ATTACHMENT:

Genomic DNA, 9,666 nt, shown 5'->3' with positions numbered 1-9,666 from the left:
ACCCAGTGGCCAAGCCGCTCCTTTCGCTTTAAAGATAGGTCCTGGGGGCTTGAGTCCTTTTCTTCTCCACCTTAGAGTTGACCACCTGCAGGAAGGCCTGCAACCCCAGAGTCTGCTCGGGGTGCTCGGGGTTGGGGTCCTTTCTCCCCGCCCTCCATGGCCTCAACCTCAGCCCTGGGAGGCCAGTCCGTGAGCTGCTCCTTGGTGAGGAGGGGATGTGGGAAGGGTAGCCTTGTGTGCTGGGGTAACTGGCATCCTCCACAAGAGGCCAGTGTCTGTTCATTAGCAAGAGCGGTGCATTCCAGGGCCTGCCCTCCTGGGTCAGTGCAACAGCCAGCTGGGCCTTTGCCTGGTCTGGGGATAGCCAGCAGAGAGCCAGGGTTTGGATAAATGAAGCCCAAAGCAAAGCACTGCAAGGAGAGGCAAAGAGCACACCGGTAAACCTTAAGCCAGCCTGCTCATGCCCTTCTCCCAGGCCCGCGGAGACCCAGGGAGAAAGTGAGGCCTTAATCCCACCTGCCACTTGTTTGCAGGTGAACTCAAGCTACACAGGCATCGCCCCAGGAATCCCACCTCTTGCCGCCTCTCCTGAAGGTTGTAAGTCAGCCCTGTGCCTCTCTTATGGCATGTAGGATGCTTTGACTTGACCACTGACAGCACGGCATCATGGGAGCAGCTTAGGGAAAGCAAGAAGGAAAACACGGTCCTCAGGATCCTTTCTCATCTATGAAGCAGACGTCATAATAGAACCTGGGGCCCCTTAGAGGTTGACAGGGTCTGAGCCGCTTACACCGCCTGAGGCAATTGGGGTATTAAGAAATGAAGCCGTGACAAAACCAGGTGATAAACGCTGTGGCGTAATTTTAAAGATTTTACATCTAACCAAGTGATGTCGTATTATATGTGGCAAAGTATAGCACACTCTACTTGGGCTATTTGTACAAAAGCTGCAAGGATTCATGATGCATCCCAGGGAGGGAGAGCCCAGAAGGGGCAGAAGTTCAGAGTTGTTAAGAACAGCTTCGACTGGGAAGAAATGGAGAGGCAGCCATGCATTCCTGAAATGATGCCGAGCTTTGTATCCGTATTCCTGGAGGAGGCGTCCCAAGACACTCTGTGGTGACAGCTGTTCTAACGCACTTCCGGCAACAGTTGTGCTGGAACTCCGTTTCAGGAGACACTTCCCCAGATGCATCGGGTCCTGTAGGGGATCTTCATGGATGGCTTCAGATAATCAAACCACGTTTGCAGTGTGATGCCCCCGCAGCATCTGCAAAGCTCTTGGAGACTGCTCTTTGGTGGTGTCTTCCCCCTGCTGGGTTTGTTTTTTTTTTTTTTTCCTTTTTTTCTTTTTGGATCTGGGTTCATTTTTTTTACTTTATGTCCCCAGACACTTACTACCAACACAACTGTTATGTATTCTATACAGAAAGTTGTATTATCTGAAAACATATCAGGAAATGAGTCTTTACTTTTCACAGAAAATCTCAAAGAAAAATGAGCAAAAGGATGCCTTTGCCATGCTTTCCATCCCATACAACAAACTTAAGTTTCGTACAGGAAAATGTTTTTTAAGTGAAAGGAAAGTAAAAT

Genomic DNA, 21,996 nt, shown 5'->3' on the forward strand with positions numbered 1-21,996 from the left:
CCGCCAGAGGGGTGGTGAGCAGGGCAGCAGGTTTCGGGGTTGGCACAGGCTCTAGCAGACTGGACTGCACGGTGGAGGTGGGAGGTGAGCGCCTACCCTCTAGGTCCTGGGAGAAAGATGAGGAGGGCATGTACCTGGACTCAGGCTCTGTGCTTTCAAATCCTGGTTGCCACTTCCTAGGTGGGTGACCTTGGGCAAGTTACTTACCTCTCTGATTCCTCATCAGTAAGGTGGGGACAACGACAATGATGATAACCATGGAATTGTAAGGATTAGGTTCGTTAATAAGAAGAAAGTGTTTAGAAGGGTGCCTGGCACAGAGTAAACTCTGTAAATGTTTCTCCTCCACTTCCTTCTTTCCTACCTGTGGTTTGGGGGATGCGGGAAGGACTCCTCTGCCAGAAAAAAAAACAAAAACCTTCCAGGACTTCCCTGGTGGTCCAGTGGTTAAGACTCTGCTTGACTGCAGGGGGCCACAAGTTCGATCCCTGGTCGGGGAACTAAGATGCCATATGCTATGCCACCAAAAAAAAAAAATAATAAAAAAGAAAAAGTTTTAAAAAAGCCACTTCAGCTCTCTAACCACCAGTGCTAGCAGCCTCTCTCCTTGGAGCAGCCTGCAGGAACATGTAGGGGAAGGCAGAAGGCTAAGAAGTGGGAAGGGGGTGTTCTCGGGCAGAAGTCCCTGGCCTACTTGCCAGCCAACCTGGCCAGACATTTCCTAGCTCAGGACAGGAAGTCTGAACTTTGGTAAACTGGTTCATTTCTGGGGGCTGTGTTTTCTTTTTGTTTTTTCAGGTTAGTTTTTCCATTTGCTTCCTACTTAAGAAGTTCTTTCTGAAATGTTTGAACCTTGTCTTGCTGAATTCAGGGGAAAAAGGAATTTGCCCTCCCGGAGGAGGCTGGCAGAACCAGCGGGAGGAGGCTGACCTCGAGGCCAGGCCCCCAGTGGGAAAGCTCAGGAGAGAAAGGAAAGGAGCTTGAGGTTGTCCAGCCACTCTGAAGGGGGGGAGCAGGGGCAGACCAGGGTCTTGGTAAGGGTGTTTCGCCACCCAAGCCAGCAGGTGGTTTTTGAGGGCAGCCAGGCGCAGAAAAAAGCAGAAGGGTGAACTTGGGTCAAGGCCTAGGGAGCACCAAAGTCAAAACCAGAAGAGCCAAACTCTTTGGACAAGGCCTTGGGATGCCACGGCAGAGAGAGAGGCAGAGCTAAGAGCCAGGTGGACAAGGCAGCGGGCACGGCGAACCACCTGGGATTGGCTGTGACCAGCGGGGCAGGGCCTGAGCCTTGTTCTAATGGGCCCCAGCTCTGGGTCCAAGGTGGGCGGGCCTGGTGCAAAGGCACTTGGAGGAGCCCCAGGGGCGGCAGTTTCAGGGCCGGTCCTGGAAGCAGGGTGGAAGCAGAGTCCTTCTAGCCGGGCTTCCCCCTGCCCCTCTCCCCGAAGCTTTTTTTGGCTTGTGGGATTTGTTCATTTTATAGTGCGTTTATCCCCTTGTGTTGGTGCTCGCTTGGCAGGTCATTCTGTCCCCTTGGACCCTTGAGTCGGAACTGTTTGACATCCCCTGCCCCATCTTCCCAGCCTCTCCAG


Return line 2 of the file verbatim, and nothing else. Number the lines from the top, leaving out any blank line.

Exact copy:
ACCCAGTGGCCAAGCCGCTCCTTTCGCTTTAAAGATAGGTCCTGGGGGCTTGAGTCCTTTTCTTCTCCACCTTAGAGTTGACCACCTGCAGGAAGGCCTGCAACCCCAGAGTCTGCTCGGGGTGCTCGGGGTTGGGGTCCTTTCTCCCCGCCCTCCATGGCCTCAACCTCAGCCCTGGGAGGCCAGTCCGTGAGCTGCTCCTTGGTGAGGAGGGGATGTGGGAAGGGTAGCCTTGTGTGCTGGGGTAACTGGCATCCTCCACAAGAGGCCAGTGTCTGTTCATTAGCAAGAGCGGTGCATTCCAGGGCCTGCCCTCCTGGGTCAGTGCAACAGCCAGCTGGGCCTTTGCCTGGTCTGGGGATAGCCAGCAGAGAGCCAGGGTTTGGATAAATGAAGCCCAAAGCAAAGCACTGCAAGGAGAGGCAAAGAGCACACCGGTAAACCTTAAGCCAGCCTGCTCATGCCCTTCTCCCAGGCCCGCGGAGACCCAGGGAGAAAGTGAGGCCTTAATCCCACCTGCCACTTGTTTGCAGGTGAACTCAAGCTACACAGGCATCGCCCCAGGAATCCCACCTCTTGCCGCCTCTCCTGAAGGTTGTAAGTCAGCCCTGTGCCTCTCTTATGGCATGTAGGATGCTTTGACTTGACCACTGACAGCACGGCATCATGGGAGCAGCTTAGGGAAAGCAAGAAGGAAAACACGGTCCTCAGGATCCTTTCTCATCTATGAAGCAGACGTCATAATAGAACCTGGGGCCCCTTAGAGGTTGACAGGGTCTGAGCCGCTTACACCGCCTGAGGCAATTGGGGTATTAAGAAATGAAGCCGTGACAAAACCAGGTGATAAACGCTGTGGCGTAATTTTAAAGATTTTACATCTAACCAAGTGATGTCGTATTATATGTGGCAAAGTATAGCACACTCTACTTGGGCTATTTGTACAAAAGCTGCAAGGATTCATGATGCATCCCAGGGAGGGAGAGCCCAGAAGGGGCAGAAGTTCAGAGTTGTTAAGAACAGCTTCGACTGGGAAGAAATGGAGAGGCAGCCATGCATTCCTGAAATGATGCCGAGCTTTGTATCCGTATTCCTGGAGGAGGCGTCCCAAGACACTCTGTGGTGACAGCTGTTCTAACGCACTTCCGGCAACAGTTGTGCTGGAACTCCGTTTCAGGAGACACTTCCCCAGATGCATCGGGTCCTGTAGGGGATCTTCATGGATGGCTTCAGATAATCAAACCACGTTTGCAGTGTGATGCCCCCGCAGCATCTGCAAAGCTCTTGGAGACTGCTCTTTGGTGGTGTCTTCCCCCTGCTGGGTTTGTTTTTTTTTTTTTTTCCTTTTTTTCTTTTTGGATCTGGGTTCATTTTTTTTACTTTATGTCCCCAGACACTTACTACCAACACAACTGTTATGTATTCTATACAGAAAGTTGTATTATCTGAAAACATATCAGGAAATGAGTCTTTACTTTTCACAGAAAATCTCAAAGAAAAATGAGCAAAAGGATGCCTTTGCCATGCTTTCCATCCCATACAACAAACTTAAGTTTCGTACAGGAAAATGTTTTTTAAGTGAAAGGAAAGTAAAAT